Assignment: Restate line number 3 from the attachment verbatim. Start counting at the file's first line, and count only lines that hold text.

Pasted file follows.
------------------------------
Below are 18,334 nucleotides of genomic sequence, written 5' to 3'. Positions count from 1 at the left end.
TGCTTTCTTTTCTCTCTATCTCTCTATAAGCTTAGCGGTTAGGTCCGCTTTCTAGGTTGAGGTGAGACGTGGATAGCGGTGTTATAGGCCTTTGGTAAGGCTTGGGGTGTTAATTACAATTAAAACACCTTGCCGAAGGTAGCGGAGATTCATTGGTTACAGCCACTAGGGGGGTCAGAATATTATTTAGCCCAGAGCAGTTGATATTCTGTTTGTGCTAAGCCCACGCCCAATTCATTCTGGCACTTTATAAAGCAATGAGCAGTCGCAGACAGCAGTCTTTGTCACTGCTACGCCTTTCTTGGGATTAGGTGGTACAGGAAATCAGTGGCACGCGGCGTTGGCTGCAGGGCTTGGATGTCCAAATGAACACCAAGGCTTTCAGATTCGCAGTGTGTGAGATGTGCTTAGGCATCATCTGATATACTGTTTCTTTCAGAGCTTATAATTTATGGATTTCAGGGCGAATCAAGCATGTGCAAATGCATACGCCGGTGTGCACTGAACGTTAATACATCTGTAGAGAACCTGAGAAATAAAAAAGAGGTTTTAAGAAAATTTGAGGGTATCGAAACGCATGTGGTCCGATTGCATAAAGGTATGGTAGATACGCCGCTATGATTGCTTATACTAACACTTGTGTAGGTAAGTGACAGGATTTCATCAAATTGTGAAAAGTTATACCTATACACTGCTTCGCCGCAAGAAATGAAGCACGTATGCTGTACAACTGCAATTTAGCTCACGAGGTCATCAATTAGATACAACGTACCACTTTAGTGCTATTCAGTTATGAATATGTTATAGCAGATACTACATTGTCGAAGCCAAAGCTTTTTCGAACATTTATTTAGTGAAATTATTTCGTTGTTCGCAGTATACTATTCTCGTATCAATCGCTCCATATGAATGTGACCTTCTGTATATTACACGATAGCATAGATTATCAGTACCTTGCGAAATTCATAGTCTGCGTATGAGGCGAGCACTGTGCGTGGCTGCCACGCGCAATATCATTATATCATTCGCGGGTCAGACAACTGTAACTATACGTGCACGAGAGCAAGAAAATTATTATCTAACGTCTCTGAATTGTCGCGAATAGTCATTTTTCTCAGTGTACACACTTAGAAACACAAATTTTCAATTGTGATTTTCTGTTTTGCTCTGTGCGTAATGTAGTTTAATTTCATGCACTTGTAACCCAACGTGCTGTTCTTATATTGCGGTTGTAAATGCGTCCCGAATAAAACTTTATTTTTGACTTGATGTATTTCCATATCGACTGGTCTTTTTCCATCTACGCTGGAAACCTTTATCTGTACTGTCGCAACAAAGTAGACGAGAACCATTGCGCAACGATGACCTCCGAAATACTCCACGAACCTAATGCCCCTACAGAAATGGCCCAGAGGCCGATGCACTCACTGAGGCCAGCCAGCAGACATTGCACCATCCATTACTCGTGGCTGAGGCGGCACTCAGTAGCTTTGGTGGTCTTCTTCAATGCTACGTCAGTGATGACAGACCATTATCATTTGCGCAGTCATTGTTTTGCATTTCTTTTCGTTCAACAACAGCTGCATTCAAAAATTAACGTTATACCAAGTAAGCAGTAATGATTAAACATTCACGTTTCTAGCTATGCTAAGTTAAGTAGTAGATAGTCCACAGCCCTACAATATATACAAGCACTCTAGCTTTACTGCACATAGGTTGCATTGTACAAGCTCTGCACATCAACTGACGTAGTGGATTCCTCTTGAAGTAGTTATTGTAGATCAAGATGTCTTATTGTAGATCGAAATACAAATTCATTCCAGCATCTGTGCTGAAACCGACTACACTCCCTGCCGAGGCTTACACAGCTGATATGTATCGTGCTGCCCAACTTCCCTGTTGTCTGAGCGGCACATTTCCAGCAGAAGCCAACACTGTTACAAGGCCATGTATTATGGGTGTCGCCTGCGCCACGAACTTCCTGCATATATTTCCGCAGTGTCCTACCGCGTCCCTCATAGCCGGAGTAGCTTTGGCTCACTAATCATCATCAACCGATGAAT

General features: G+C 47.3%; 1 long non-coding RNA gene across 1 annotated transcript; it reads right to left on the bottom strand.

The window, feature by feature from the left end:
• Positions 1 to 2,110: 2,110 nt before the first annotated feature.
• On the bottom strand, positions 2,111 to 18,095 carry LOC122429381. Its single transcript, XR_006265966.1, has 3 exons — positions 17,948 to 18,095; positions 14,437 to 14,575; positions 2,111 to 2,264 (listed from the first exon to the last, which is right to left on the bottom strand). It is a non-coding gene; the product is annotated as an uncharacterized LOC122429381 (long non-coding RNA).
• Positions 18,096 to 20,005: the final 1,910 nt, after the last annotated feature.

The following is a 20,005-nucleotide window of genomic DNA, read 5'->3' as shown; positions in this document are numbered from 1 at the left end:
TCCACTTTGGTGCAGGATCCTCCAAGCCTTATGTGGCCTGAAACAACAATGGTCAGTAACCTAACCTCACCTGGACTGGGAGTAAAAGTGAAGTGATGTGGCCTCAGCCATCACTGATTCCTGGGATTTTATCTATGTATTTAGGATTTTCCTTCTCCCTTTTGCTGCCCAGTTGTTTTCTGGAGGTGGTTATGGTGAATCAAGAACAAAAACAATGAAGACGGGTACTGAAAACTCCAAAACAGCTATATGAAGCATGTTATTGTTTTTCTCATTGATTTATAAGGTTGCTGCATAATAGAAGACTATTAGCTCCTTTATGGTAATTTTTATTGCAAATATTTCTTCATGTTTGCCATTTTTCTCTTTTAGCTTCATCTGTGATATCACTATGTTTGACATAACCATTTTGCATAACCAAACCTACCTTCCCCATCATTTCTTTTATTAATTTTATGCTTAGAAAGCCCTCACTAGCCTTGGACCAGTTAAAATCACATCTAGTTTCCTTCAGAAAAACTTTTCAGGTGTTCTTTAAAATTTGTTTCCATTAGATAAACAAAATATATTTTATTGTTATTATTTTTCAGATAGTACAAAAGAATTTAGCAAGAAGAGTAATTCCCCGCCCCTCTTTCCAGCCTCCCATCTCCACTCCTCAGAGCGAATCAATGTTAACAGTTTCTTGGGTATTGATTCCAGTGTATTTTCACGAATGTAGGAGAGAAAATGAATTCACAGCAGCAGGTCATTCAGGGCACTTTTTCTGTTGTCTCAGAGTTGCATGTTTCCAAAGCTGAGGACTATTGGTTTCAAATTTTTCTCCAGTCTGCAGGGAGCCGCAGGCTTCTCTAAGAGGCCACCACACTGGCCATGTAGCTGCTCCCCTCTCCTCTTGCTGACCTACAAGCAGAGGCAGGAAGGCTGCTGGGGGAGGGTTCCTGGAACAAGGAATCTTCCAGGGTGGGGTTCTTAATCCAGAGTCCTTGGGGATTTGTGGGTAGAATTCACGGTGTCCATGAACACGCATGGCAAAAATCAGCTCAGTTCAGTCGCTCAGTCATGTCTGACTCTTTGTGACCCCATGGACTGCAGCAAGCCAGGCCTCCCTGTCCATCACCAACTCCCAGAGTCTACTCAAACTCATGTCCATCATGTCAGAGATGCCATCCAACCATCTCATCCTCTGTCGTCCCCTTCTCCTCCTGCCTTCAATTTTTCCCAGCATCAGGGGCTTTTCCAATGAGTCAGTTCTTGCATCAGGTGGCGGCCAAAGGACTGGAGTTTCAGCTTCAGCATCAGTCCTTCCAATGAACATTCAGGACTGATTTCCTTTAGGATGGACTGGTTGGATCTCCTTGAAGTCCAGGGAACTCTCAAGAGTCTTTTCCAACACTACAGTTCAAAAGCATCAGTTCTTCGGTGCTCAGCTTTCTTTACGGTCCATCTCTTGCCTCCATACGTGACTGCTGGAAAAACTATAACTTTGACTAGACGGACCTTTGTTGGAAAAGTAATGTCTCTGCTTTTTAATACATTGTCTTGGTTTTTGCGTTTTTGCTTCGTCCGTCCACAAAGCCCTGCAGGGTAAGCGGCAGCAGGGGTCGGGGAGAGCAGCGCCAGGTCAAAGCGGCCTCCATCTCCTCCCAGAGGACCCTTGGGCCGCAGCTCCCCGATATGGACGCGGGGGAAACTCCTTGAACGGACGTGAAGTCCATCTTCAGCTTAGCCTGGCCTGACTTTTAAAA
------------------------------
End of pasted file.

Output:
General features: G+C 47.3%; 1 long non-coding RNA gene across 1 annotated transcript; it reads right to left on the bottom strand.